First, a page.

Submission Saturday | “Ode to the Medusa in Me” by Stephanie Dinsae

Ode to the Medusa in Me

At the age of 3 or 4

I remember being a free child

In Daycare

I would run wild

Whenever I could

Scraping my

Bare knees against brick walls

Had there been no confine

My knees would have been fine

You would think the sting of rubbing

Alcohol would keep me bound

But… it didn’t

Like me, my hair would also run wild

Yearn to be free

Stretch to the sky to claim that agency

Imagine a wild child’s surprise each time I

Was called to come be still

So my mom could tame my hair

She tried so hard to tame it

Only successful temporarily

Because of my hair’s wild nature

I earned myself the nickname

Medusa

In ode to her intense, passionate locs

So many years have passed and for fun

My mom will still call me Medusa sometimes

Confession: I still like to run

Free and my hair as well

Little did I know how lucky

I would be to have been

Named after her as a child

What I’ve realized since then is that

Medusa is synonymous to Black woman

And…Black woman is synonymous to monster

Monster — because they can’t tame her

When she shoots them daggers as gazes

Naturally they can’t take it

Call her gaze an attitude

Call a hurt ego being turned to stone

They tell Medusa she has too much

Backbone

They figure they’ll call her terrifying

Since her confidence

Is jarring

Of course they don’t expect a

Black woman, a Medusa,

Like me

To own her pride

They want Medusa, to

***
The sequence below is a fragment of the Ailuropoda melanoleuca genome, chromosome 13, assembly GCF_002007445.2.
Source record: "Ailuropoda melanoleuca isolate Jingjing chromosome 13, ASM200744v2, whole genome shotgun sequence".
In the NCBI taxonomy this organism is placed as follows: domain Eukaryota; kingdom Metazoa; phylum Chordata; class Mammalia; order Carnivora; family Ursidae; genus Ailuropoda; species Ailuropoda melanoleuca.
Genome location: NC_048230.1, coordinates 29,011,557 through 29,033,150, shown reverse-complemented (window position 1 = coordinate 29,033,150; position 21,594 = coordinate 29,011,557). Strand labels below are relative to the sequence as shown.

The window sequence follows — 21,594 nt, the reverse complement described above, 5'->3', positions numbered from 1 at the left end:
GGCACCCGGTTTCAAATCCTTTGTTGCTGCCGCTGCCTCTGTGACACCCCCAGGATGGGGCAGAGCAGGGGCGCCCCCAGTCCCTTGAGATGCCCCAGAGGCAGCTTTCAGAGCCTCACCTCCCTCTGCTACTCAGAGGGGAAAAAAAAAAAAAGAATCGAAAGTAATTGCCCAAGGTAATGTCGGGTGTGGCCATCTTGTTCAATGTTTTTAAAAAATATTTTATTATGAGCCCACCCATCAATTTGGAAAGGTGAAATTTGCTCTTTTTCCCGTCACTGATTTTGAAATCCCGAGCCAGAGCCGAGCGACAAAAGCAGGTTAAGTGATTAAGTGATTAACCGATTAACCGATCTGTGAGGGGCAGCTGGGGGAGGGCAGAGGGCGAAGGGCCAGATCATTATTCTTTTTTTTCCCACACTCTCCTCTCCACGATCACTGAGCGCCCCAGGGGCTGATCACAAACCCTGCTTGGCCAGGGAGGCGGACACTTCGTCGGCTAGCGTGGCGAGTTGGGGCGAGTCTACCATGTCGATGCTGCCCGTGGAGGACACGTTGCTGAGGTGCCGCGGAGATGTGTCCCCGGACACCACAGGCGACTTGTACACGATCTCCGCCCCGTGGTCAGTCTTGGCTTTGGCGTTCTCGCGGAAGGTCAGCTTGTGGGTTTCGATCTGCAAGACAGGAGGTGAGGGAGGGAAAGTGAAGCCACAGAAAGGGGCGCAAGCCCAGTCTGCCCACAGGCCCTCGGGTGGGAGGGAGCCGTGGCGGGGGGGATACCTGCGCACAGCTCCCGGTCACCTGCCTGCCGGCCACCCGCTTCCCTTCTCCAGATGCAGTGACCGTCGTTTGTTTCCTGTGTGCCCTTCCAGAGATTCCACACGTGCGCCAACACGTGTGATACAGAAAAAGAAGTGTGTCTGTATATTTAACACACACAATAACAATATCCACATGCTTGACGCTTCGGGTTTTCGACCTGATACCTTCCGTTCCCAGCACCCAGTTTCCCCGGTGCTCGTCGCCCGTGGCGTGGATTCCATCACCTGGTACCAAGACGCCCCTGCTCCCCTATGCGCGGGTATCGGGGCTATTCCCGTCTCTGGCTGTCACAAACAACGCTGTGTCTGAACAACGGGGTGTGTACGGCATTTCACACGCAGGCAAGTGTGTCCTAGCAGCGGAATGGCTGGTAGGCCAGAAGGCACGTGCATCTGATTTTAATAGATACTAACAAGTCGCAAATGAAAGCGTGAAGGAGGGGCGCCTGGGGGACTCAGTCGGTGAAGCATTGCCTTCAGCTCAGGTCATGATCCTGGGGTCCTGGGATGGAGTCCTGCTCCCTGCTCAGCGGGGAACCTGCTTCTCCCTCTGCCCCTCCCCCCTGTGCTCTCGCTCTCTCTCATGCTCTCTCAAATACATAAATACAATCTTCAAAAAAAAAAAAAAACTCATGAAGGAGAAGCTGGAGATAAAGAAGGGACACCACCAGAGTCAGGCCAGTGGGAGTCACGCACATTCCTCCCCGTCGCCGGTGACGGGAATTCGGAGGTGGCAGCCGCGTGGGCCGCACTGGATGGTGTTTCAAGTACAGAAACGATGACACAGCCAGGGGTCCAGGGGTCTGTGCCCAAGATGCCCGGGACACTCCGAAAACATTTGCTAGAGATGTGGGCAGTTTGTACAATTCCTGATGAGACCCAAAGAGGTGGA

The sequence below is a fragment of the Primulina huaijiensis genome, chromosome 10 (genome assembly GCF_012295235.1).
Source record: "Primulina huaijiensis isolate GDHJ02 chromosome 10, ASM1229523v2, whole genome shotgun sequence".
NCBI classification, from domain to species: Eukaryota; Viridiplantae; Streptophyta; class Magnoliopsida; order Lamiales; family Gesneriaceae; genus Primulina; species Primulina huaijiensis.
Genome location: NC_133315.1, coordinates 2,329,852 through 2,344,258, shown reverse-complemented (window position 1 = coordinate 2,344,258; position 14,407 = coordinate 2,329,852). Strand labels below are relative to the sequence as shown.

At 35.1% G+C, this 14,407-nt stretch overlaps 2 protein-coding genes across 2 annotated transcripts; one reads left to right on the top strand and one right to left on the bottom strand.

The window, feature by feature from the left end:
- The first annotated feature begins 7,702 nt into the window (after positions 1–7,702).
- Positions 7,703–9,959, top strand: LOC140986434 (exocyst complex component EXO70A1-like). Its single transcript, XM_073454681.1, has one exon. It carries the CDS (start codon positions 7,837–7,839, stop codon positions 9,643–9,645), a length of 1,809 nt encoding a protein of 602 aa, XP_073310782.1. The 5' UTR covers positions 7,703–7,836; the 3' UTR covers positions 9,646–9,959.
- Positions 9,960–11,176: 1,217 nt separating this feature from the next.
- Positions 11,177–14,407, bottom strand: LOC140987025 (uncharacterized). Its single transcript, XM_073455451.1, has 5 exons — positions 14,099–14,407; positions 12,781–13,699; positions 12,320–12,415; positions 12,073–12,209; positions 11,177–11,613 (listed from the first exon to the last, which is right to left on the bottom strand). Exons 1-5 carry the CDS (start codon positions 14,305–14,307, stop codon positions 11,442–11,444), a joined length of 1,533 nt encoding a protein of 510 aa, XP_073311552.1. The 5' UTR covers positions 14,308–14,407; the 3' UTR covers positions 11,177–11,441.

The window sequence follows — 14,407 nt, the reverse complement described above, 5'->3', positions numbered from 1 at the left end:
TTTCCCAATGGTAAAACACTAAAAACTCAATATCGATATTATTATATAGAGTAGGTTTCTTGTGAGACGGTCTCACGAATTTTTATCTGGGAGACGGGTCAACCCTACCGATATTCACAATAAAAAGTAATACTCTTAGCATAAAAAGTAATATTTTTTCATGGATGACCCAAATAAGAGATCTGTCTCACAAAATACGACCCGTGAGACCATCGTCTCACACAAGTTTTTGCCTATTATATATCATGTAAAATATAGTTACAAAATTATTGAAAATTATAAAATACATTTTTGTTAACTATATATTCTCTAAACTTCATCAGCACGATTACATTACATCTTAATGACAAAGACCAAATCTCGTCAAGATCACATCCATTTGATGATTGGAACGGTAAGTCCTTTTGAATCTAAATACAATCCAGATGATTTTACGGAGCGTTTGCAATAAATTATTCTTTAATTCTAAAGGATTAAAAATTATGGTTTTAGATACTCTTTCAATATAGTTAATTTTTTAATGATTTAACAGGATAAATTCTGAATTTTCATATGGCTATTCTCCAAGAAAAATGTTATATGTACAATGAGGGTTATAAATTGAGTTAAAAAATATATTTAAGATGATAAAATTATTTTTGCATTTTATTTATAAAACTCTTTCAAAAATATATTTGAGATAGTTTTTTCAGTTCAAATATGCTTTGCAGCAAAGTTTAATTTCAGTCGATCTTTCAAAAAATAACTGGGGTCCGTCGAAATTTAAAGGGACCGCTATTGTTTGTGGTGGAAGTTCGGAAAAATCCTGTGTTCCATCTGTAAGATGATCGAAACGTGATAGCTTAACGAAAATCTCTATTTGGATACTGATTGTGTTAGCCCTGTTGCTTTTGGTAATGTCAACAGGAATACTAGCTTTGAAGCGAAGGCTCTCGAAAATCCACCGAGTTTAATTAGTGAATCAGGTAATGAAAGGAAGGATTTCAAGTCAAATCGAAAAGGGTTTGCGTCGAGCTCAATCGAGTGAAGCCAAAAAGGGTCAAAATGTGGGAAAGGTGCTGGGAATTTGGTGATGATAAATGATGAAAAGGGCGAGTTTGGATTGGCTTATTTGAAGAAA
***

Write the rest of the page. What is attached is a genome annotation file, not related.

Shrivel up and die

Shrink up and make them

Feel better about themselves

Give them all the space and

Leave none for us

Which is evidently why

They reduced my namesake

To a Gorgon

A bitter, vicious thing

A monster easily defined

Why are they unaware

I, like Medusa, am not someone to be confined

Why else does my hair, like hers

Not fit into neat, straight lines

Medusa knows best that her hair

Has a mind of its own

Defiant and wanting to be left alone

Away from their harm, their danger

Her body or her hair or her mind

Is no stranger

To the slander they bring

So I, like Medusa, use my gaze, my lack of

Response to protect me

My hair is wild, I am wild

And because they fail to tame me

In my entirety, her entirety, in our entirety

They tear down pieces of our appearance

Collage them together to create the narrative they want

For us

And we shock them with our brilliance

Since that narrative does not come from us

The glory of our story

Reduces their narrative to a mere phrase

They’re bound to feel their lies coil around them like snakes

Wrapped around their body

Binding them to their disgrace

There’s no wonder they feared Medusa’s hissing mane

No wonder why it was subject to be tamed

My hair is wild, I am wild

Medusa, Black woman, I, am not someone to be confined

They knew their narrative would be dismantled

It was only a matter of time

See, they attempted to

Handcuff us to the labels of Scary, Imposter, Bitter, Vicious

And in return, we only bounce back more ambitious

So if the definition is “A Black woman becoming stronger”

By all means, call ME, Medusa… a monster

–  Stephanie Dinsae

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